Jump to content
Sign in to follow this  
dschwartz

Help please - new and can't reach chords

Recommended Posts

I've only just begun playing a few weeks ago and am working on finger strength and building up pads, etc. but the lesson program I'm working with is introducing C and G chords and I just can't seem to reach them?

Is this common with beginners or am I digit-challenged?

David.

Share this post


Link to post
Share on other sites

Absolutely common. Just stay with it and keep changing back and forth between them. They will eventually "snap" into place. Practicing trouble motions is ALWAYS they key to overcoming anything on the guitar.

 

Good luck!

Share this post


Link to post
Share on other sites

Yeah man, its harder than it looks, but it get's a lot easier.

 

Do you have a teacher? Your hand could be in slightly the wrong place around the neck which will make it difficult to reach.

 

I've got little girly hands, so when I started playing I used Em-Am to practice the basics, not as much of a finger stretch. Once you get Am under control its only a little change to get the C chord.

Share this post


Link to post
Share on other sites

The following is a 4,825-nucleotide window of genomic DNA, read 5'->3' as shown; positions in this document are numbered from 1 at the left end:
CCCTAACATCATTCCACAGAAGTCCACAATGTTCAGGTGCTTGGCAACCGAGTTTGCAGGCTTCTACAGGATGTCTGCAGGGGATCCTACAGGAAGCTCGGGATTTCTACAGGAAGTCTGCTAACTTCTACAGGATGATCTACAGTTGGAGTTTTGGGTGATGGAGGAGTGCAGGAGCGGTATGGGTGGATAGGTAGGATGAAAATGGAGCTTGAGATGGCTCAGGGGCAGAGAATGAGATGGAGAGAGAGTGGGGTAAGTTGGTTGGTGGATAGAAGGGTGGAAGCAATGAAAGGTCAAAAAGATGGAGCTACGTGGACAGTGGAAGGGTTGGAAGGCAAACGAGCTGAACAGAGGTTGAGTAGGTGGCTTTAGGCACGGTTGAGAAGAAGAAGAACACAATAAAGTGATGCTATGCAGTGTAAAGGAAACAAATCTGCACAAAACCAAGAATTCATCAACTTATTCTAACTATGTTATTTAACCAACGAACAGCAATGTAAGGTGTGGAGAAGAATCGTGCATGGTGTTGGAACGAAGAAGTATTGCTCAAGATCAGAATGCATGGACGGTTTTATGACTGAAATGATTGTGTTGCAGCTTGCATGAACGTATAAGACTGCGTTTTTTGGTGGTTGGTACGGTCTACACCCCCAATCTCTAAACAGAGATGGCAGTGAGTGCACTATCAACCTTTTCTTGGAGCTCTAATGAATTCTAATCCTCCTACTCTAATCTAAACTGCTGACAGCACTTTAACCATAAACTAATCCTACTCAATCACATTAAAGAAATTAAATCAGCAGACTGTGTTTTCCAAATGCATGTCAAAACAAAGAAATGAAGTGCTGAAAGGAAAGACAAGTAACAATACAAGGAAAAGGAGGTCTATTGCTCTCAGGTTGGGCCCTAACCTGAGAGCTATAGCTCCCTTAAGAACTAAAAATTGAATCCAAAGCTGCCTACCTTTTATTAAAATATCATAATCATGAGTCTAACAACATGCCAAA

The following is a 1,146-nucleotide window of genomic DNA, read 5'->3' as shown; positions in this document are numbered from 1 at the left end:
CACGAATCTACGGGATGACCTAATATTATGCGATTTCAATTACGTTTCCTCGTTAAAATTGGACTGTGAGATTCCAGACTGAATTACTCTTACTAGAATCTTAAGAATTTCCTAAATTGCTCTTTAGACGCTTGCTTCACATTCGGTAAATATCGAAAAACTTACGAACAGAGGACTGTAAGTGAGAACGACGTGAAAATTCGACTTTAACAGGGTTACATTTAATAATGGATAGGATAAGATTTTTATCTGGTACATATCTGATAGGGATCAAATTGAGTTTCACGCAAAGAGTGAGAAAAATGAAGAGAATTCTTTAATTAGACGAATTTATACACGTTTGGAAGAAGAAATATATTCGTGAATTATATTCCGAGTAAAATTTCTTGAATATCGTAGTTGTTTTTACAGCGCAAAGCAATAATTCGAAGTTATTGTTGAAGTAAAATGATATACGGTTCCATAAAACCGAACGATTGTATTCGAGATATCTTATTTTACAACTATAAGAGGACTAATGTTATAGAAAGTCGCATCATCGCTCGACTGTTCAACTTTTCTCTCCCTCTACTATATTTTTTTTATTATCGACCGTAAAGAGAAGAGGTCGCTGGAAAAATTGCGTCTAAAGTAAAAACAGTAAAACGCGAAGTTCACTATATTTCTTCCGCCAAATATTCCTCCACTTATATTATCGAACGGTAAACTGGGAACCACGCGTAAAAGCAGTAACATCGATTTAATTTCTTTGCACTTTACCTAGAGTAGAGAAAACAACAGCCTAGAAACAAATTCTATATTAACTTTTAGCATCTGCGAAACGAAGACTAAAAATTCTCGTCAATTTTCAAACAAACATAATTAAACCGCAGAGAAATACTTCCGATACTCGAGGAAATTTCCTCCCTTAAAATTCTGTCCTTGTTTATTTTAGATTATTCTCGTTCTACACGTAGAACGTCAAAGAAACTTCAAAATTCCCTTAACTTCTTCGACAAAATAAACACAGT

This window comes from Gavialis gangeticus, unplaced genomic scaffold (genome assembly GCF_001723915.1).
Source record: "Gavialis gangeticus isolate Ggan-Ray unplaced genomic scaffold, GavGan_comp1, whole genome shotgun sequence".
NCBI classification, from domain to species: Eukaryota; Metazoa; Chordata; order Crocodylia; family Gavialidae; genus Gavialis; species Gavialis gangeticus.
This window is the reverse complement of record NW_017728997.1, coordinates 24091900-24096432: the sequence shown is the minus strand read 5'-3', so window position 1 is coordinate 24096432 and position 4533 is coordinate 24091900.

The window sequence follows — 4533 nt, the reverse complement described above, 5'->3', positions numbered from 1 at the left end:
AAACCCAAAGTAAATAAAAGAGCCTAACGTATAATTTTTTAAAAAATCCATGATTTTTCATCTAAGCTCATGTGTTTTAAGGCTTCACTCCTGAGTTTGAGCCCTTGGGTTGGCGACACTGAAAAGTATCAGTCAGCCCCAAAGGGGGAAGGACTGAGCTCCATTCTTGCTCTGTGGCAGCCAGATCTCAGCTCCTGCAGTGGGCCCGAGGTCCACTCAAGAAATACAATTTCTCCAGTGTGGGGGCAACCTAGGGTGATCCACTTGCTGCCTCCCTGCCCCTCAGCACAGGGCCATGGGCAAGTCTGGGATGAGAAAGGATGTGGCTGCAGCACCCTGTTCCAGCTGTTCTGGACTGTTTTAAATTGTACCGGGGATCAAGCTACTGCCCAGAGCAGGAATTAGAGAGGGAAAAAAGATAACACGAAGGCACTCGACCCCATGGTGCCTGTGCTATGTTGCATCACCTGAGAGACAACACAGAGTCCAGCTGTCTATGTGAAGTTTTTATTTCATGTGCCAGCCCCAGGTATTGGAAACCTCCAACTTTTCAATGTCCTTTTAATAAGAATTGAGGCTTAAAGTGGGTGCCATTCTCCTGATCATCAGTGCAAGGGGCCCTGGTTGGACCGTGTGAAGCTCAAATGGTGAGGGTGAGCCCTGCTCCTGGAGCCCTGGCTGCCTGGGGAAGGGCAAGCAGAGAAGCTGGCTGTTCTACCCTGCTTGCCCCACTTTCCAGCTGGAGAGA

Absolutely common... I struggled with barre chords when I started playing the guitar. The F Major and Bb major chords were killers.. : )

 

Don;t worry too much, your fingers will need time to adjust themselves to the new skill you are picking up.

 

If you need some tips, here are some in which helped me overcome holding chords when I started playing the guitar.

 

Learning Open Guitar Chords

 

Learning Barre Chords

Share this post


Link to post
Share on other sites

After you learn your C and G chords, the next big step will be learning to switch between them instantly. Here's a cut-and-paste bit of advice for that step.

 

 

 

Try the "ghost chord practice technique".


The concept is that in order to switch chords quickly enough to be useful, you need to be able to plant all your fingers down
simultaneously
on each new chord you move to.


In practice, form your hand into the chord shape in the air right above the strings without touching the strings at all. A 'ghost chord'. Get it as close as possible - maybe one millimeter away. Hold it in that shape for about 5 seconds, then lay all your fingers on the strings simultaneously. Without making any adjustments, play the strings one at a time and listen to determine if the chord is cleanly fingered. If not, make adjustments.